Your comments, your messages, your thoughts and insights helped me express the most important lesson I’m learning in grief: Love Lives Forever.

When we walk through the graveyard or read an obituary, we almost always look for those two dates that bookend a life-for Mama it is September 23, 1938 and September 27, 2019. 

Lots of sermons have been preached about that dash in between-about that what we do or don’t do, who we love or don’t love, how we use the years we are given as either a blessing or something else. 

And that is very, very true. 

We tend to think that the last date-the date when breath leaves the body and the soul escapes the trials of this world to enter the glory of Heaven-as the end. We can hardly help it because our relationship to the one we love changes so dramatically. 

I can’t hug Mama anymore, I can’t hear her laugh, I can’t call her up and tell her, “I love you” or greet her in the morning with a “Hi Girlie!”. 

That’s hard. 

It creates a giant void for me and an unfathomably huge void for Papa.  We are going to have to find a way to live with that empty space in our hearts and in our lives. 

It takes lots and lots of work, lots and lots of tears and lots and lots of time.  There’s no shortcut through the Valley of the Shadow of Death.

My Mama lost HER mother suddenly, to a stroke, when she was just ten years old.  So she lived with that giant hole in her heart for over 71 years.  She could have allowed the pain to make her cold and bitter, closed off and unavailable.  It certainly would have been an understandable response to a traumatic loss. 

But she didn’t. 

Without exception, every person who has called, written or come by to pay respects to Patty Hart describes her as gracious, lovely, kind, generous, welcoming, cheerful and bright. 

Mama chose love.

Mam and all my children, 1994

In just the past few weeks, before this last hospitalization, I got to see Mama begin to pour that love into a new generation.  She had two visits from her great-grandson.  One due to Hurricane Dorian (they had to evacuate) and one that was scheduled to give her the chance to meet him. 

I won’t fib and say that having overnight visitors in the house was easy for her or Papa with all her medical conditions, but you’d never know it by the grin on her face when I put that chubby little stinker in her lap. 

For a few minutes, she was Nanny again-singing, cooing, laughing and making eyes at him.  She even got to be the first one to see him turn over.  That tickled her!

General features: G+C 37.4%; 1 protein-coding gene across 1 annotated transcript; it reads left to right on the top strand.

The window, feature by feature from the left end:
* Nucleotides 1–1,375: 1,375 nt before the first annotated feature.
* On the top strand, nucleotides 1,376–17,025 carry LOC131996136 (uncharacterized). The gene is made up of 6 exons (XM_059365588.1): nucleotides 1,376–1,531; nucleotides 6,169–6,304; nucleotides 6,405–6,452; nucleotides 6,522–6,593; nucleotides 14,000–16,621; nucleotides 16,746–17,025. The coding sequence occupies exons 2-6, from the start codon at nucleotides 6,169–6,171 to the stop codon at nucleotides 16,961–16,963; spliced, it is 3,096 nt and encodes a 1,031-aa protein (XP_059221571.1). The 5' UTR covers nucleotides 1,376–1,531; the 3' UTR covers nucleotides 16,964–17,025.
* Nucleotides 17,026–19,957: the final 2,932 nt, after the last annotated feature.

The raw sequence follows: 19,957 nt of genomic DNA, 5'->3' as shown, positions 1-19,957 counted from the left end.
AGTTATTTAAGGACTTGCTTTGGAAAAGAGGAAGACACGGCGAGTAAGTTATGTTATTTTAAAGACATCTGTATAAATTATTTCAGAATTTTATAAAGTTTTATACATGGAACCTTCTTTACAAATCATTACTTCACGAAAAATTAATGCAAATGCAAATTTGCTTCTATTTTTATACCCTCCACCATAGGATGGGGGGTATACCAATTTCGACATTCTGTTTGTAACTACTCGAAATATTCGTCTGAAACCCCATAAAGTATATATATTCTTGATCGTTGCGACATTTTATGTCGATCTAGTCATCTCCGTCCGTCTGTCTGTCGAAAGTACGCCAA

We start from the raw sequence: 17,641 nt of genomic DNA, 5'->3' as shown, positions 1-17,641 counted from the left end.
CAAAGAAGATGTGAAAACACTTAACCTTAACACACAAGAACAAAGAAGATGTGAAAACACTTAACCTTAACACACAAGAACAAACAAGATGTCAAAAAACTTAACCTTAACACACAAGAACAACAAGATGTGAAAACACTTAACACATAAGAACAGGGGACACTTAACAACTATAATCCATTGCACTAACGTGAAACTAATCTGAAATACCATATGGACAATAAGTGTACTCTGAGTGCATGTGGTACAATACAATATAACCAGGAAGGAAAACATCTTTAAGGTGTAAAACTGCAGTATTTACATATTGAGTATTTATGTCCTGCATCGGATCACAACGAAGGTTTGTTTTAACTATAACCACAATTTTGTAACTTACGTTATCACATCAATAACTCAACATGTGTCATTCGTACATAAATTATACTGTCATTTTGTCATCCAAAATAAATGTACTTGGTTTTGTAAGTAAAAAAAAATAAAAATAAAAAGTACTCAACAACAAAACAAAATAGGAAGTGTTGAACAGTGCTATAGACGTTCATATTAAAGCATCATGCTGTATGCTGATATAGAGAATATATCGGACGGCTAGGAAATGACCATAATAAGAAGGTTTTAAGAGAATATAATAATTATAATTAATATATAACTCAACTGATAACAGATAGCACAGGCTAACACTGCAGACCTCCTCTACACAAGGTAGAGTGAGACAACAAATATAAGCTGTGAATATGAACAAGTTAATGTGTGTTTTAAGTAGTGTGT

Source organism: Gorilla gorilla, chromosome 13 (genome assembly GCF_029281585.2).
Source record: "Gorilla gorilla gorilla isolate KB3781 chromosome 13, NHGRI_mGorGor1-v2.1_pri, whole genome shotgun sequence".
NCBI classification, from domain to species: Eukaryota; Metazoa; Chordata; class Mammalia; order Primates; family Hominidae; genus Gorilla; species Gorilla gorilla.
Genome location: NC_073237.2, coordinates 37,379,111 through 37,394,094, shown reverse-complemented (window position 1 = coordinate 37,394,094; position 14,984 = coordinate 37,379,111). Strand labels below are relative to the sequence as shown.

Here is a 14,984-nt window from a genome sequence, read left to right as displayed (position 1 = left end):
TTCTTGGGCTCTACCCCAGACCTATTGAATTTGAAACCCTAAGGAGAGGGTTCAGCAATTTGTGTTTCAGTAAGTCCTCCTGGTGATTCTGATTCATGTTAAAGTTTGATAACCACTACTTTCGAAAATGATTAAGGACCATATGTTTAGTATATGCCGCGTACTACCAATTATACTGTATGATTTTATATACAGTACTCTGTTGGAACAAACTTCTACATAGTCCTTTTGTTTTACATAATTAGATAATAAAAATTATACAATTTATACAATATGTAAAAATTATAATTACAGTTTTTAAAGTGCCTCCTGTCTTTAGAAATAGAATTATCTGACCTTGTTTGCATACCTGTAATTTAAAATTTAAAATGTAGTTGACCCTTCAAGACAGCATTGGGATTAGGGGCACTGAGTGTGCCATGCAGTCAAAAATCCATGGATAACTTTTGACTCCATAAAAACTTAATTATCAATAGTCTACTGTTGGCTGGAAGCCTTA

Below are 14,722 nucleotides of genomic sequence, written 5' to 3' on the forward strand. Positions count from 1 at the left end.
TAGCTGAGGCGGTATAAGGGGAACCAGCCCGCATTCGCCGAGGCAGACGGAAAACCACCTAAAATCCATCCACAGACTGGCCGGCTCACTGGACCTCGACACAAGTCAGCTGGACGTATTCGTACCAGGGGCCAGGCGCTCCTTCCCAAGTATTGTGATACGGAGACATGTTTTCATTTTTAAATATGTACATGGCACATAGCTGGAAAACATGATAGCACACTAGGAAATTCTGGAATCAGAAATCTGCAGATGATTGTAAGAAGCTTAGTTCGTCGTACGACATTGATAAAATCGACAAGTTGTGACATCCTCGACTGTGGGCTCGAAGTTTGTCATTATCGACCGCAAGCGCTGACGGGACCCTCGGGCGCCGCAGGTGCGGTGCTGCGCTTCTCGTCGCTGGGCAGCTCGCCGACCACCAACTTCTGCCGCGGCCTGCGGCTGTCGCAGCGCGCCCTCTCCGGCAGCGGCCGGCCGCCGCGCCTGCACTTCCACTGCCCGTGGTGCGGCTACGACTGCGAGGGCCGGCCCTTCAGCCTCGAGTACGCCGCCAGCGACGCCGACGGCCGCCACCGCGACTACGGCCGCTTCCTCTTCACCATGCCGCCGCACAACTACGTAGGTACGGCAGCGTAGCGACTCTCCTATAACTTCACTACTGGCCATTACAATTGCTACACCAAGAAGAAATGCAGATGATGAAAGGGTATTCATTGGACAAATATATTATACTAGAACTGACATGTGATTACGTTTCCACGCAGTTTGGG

All the Grandmas and Captain Ryker

Truth is, that last date isn’t the end.  There’s no period after Patricia Ann Landrum Hart’s life.  Of course she lives on in Heaven with Jesus, her mama and my Dominic. 

But even here, on earth, love lives forever. 

It lives in the lives she touched and will continue to touch through her friends and family as they honor her legacy of love. 

Our circle is broken today.  Death is awful and it’s hard.  It’s a reminder the world is not as God intended it to be and we walk a broken road toward the promises of redemption and restoration. 

But the chains of love forged in our hearts are never severed.

I love you, Mama. 

Say “hi” to Dom for me.

Repost: Love The Broken


I definitely don’t have a solo quality voice.

I can carry a tune but it’s best carried mixed in with others in a choir so the occasional missed note is barely noticeable. 

But if I was granted the ability to belt out a single song and have it broadcast far and wide, this would be it:  “Love the Broken”.

Not, “Love the Lovely” or “Love the Sexy” or even “Love the One Who Loves You Back”.

Nope. 

Read the rest here: https://thelifeididntchoose.com/2018/09/08/if-i-could-sing-one-song-this-would-be-it-love-the-broken/

Scripture Journal Challenge: Earth Has No Sorrow That Heaven Can’t Heal

Can we just admit that life is hard?

Can we stop hiding our sorrow and pain and struggles and difficulties and let people in on what’s going on?

I truly believe that if we did, we’d all be better for it.

Because no one-really, truly no one-is spared from some kind of problem. And for many of us, it has nothing to do with our own choices. It’s visited upon us from the outside.

It comes out of nowhere, happens fast and suddenly consumes every aspect of our lives.

If you are a believer in Jesus, you might think you should be immune to these hardships. You might do a quick calculation and decide that, on balance, you’ve led a pretty decent life and certainly God should notice and spare you and yours from awful tragedy.

Or you might look around and notice all those who leave hurt and heartache in their wake and wonder why they seem to live a charmed life while death and destruction have visited yours.

No matter how you try to disguise it, death is a hard pill to swallow.

Jesus didn’t deny that.

Today’s verses are some of the most poignant in His long discourse to the disciples as He was preparing them for His death.

Jesus knew they had questions to ask of Him, so He approached them.
Jesus: Are you trying to figure out what I mean when I say you will see Me in a little while? 20 I tell you the truth, a time is approaching when you will weep and mourn while the world is celebrating. You will grieve, but that grief will give birth to great joy. 21-22 In the same way that a woman labors in great pain during childbirth only to forget the intensity of the pain when she holds her child, when I return, your labored grief will also change into a joy that cannot be stolen.
23 When all this transpires, you will finally have the answers you have been seeking. I tell you the truth, anything you ask of the Father in My name, He will give to you. 24 Until this moment, you have not sought after anything in My name. Ask and you will receive so that you will be filled with joy.

John 16: 19-24 VOICE